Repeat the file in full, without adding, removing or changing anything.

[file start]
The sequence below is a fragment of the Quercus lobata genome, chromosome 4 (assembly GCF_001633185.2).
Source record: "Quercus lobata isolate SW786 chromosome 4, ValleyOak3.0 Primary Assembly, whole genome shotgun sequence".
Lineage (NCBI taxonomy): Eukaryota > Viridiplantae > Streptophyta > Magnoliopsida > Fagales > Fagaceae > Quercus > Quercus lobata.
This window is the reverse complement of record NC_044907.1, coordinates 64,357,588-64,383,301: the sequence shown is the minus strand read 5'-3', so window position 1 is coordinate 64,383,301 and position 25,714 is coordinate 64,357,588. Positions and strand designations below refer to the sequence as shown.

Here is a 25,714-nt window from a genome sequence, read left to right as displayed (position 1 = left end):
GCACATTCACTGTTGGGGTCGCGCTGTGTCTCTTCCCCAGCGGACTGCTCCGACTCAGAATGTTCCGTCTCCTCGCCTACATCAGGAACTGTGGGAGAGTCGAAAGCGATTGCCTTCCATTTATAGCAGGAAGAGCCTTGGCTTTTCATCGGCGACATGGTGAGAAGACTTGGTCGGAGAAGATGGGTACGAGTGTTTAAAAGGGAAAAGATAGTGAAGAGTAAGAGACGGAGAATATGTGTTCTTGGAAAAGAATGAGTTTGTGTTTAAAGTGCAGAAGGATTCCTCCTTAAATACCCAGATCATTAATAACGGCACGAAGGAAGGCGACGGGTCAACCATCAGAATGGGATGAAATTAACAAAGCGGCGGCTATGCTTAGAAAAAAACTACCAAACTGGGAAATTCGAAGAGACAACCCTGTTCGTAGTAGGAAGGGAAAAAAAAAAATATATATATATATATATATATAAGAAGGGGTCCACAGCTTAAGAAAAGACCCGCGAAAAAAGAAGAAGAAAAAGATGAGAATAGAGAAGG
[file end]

The sequence below is a fragment of the Quercus lobata genome, chromosome 4 (assembly GCF_001633185.2).
Source record: "Quercus lobata isolate SW786 chromosome 4, ValleyOak3.0 Primary Assembly, whole genome shotgun sequence".
Lineage (NCBI taxonomy): Eukaryota > Viridiplantae > Streptophyta > Magnoliopsida > Fagales > Fagaceae > Quercus > Quercus lobata.
This window is the reverse complement of record NC_044907.1, coordinates 64,357,588-64,383,301: the sequence shown is the minus strand read 5'-3', so window position 1 is coordinate 64,383,301 and position 25,714 is coordinate 64,357,588. Positions and strand designations below refer to the sequence as shown.

Here is a 25,714-nt window from a genome sequence, read left to right as displayed (position 1 = left end):
GCACATTCACTGTTGGGGTCGCGCTGTGTCTCTTCCCCAGCGGACTGCTCCGACTCAGAATGTTCCGTCTCCTCGCCTACATCAGGAACTGTGGGAGAGTCGAAAGCGATTGCCTTCCATTTATAGCAGGAAGAGCCTTGGCTTTTCATCGGCGACATGGTGAGAAGACTTGGTCGGAGAAGATGGGTACGAGTGTTTAAAAGGGAAAAGATAGTGAAGAGTAAGAGACGGAGAATATGTGTTCTTGGAAAAGAATGAGTTTGTGTTTAAAGTGCAGAAGGATTCCTCCTTAAATACCCAGATCATTAATAACGGCACGAAGGAAGGCGACGGGTCAACCATCAGAATGGGATGAAATTAACAAAGCGGCGGCTATGCTTAGAAAAAAACTACCAAACTGGGAAATTCGAAGAGACAACCCTGTTCGTAGTAGGAAGGGAAAAAAAAAAATATATATATATATATATATATAAGAAGGGGTCCACAGCTTAAGAAAAGACCCGCGAAAAAAGAAGAAGAAAAAGATGAGAATAGAGAAGG